What is Cancellation of Debt Income and Can it Result in Taxable Income?
Wednesday, September 11, 2013 • 1:24pm
Cancellation of Debt income (COD) arises when a creditor is owed a certain sum of money and accepts a reduced amount to settle the debt in full. The unpaid balance that is waived or forgiven represents cancellation of debt income, and this amount is usually reported to the Internal Revenue Service as taxable income. Typical examples of COD income include reduction of installment debt (such as credit card balances or car leases) and loan and home mortgage balances. Even if assets or collateral such as cars or homes are returned to the creditor in the hopes of satisfying the unpaid balance, the creditor may liquidate the assets at below market value leaving an unpaid portion of debt. This unpaid portion will then cause the recognition of COD income.
COD income must be reported on the debtor’s Federal income tax return and on most state income tax returns. The amount is included in calculating taxable income and income tax. As an example, if a debtor owed a credit card company $50,000 and reached a negotiated settlement for $5,000, the debtor would need to report the unpaid amount (COD income) of $45,000. Depending upon other income, deductions and marital status, the COD income could result in an additional tax ranging between 10 and 45 percent of the $45,000. Thus, the actual cost of negotiating such a settlement could be much higher than the $5,000 payment made to the creditor, and funds should be set aside to pay the additional taxes.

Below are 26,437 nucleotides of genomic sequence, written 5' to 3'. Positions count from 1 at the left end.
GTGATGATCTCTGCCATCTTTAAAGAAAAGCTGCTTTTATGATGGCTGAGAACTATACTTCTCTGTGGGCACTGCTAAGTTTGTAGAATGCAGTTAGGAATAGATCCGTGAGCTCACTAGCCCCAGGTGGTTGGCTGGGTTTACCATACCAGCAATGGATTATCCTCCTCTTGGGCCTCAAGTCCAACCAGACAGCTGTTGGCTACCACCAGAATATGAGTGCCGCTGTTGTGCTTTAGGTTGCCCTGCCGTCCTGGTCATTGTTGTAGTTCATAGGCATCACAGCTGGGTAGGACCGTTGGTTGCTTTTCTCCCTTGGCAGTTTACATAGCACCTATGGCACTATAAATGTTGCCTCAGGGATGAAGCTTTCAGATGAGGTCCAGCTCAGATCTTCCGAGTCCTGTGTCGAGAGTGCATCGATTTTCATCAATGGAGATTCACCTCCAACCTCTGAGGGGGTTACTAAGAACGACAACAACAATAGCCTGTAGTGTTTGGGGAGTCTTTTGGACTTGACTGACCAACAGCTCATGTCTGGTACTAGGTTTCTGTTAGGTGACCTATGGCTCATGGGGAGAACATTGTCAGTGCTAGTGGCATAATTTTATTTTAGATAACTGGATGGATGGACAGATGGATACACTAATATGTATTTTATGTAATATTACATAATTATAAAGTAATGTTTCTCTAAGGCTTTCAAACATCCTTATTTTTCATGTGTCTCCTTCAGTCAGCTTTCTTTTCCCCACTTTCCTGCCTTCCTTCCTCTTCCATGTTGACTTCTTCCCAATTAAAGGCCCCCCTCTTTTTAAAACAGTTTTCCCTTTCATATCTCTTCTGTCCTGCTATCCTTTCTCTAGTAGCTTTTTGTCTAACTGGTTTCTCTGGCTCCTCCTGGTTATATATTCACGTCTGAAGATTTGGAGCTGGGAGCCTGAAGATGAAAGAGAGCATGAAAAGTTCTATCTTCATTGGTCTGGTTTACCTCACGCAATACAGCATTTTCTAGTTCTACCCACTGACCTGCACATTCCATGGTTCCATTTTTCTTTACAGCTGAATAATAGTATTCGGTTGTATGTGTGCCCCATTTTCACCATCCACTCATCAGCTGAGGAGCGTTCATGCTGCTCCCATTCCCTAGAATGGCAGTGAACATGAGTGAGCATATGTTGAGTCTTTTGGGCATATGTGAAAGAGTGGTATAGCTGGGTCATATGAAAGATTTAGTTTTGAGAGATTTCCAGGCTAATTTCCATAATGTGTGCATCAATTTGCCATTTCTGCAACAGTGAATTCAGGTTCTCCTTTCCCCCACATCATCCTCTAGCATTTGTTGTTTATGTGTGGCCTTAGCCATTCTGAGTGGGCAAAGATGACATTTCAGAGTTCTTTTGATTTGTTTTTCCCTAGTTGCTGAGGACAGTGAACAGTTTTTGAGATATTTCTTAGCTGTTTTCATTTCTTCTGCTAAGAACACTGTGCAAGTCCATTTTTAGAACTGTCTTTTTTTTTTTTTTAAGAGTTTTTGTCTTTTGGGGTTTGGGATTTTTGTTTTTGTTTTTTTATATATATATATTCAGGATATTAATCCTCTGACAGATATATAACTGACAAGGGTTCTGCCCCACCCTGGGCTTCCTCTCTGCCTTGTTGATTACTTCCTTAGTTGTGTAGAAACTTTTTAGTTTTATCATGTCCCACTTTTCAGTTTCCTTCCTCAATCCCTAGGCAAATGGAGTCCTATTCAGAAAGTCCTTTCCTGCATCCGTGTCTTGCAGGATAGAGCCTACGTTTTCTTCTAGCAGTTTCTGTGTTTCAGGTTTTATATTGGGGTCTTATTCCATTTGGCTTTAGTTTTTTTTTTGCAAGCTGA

There are limited exceptions to the realization of COD income. Debtors who negotiate a settlement of a mortgage on their qualified principal residence may be able to exclude up to $250,000 of COD income for single tax filers and $500,000 for married filers. If the debtor is insolvent, both before and after the negotiation, COD income is not realized. Finally, bankruptcy proceedings can usually result in a discharge of debt without realizing COD income.
If you are in the process of negotiating or restructuring any type of debt, it is advisable to consult your tax advisor before completing the process to ensure that all tax considerations and remedies are considered.
Richard M. Hoffman, CPA/CGMA is a member of the certified public accounting firm of Levine, Jacobs & Company, LLC. He can be reached at email@example.com
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